11 indicted in international fentanyl distribution conspiracy


CINCINNATI – A federal grand jury has indicted 11 people, including seven from Cincinnati, for engaging in an international conspiracy to distribute the deadly drug fentanyl.

“These charges disrupt an alleged fentanyl pipeline that stretched from a source cartel in Mexico, through California and Arizona and onto the streets of Cincinnati,” Acting U.S. Attorney Vipal J. Patel said. “We hope this investigation saved countless lives by preventing fentanyl from reaching our community’s streets.”

A 29-year-old Cincinnati man, Tyree Cushan Yisrael, was the final defendant to be arrested today.

Local and federal investigations started in 2019 and included the DEA Cincinnati field office, the FBI and the Hamilton County Regional Enforcement Narcotics Unit (RENU). Gilberto Ojeda-Avila of Tolleson, Arizona, was believed to be a source of supply who helped coordinate the transport of illicit drugs from Arizona to local distributors in the Cincinnati area, including Kenneth Green and Richard Sommerville.

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On Memorial Day weekend in 2020, investigators stopped cars driven by Georgina Tapia-Llamas and Nancy Osorio-Duarte in Cincinnati and allegedly found more than four kilograms of fentanyl hidden in the front bumper and wheel wells of the car driven by Osorio-Duarte.

Further investigation helped identify several alleged prolific Cincinnati distributors. Execution of search warrants at several locations in the Cincinnati area last October and November resulted in the seizure of more than 13 additional kilograms of fentanyl, at least 17 guns and more than $1 million in alleged drug proceeds.

The fentanyl seized was allegedly being sold for approximately $65,000 per kilogram, giving the quantity of drugs in this case an estimated street value of at least $1.1 million.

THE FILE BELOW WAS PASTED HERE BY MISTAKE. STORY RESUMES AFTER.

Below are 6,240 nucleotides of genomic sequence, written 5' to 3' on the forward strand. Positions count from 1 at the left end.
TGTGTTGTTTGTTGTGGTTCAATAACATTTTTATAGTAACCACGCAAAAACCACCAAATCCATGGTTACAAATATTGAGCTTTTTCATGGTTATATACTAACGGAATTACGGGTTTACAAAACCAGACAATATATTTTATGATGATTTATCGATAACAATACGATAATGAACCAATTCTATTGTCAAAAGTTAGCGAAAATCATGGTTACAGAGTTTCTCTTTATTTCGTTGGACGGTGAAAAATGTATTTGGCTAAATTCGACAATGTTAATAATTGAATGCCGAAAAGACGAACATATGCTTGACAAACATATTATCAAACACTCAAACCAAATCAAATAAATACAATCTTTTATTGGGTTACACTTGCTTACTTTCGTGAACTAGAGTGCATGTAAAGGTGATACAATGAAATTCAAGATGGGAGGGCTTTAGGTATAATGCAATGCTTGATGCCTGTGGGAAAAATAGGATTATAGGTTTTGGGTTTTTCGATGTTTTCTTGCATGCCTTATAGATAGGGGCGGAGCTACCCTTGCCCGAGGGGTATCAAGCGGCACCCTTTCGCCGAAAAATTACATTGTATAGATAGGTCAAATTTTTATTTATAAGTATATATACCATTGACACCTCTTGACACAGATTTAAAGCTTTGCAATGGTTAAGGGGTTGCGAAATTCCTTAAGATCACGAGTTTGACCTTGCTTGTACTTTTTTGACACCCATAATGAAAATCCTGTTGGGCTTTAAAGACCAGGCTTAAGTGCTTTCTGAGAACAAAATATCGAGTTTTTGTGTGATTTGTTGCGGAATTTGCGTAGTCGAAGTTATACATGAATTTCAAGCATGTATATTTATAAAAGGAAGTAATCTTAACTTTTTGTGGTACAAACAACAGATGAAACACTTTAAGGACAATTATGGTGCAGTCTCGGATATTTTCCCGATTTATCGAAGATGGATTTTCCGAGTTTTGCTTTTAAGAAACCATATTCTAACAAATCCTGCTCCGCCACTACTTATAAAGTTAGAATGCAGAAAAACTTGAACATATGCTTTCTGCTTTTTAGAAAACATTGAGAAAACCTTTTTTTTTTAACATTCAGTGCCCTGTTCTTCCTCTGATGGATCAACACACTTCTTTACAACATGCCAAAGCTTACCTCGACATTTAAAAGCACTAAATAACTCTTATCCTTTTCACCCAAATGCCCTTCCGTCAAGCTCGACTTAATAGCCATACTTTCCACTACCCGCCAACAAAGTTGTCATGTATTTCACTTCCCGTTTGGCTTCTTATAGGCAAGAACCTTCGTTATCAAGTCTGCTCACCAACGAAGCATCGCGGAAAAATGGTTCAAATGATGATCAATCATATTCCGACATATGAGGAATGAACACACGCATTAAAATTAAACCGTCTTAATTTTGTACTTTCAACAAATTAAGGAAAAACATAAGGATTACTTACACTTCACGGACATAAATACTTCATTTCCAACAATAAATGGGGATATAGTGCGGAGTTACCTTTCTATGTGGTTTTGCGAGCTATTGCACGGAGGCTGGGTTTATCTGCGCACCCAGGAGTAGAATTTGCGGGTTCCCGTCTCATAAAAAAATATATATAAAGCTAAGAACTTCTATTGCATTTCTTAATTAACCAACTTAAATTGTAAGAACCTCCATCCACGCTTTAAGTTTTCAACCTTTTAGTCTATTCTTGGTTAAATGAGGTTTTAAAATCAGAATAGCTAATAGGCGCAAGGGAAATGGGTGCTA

“Fentanyl can be 50 times more potent than heroin and has claimed far too many lives, not just here in Southern Ohio, but across the nation,” said Cincinnati District Office Special Agent in Charge Keith Martin. “Through the cooperation between law enforcement entities, we were able to halt the distribution of a significant amount of this potentially deadly substance and thwart an allegedly major drug trafficking organization.”

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The final indictment was returned on March 31, 2021.

The indictment charges the following with conspiracy to possess with intent to distribute a controlled substance:

Each of the defendants is charged in a narcotics conspiracy punishable by at least 10 years and up to life in prison.

“The FBI is proud to have worked alongside our federal and local partners to bring to justice those who harm our communities by distributing this deadly drug,” stated FBI Cincinnati Special Agent in Charge Chris Hoffman. “We remain committed to getting fentanyl, and those who distribute it, off the streets.”

Vipal J. Patel, Acting United States Attorney for the Southern District of Ohio; Keith Martin, Special Agent in Charge, Drug Enforcement Administration (DEA); Chris Hoffman, Special Agent in Charge, Federal Bureau of Investigation (FBI), Cincinnati Division; and Hamilton County Sheriff Charmaine McGuffey announced the charges. Assistant United States Attorney Jennifer Weinhold is representing the United States in this case.

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An indictment is merely an allegation, and all defendants are presumed innocent unless proven guilty in a court of law.

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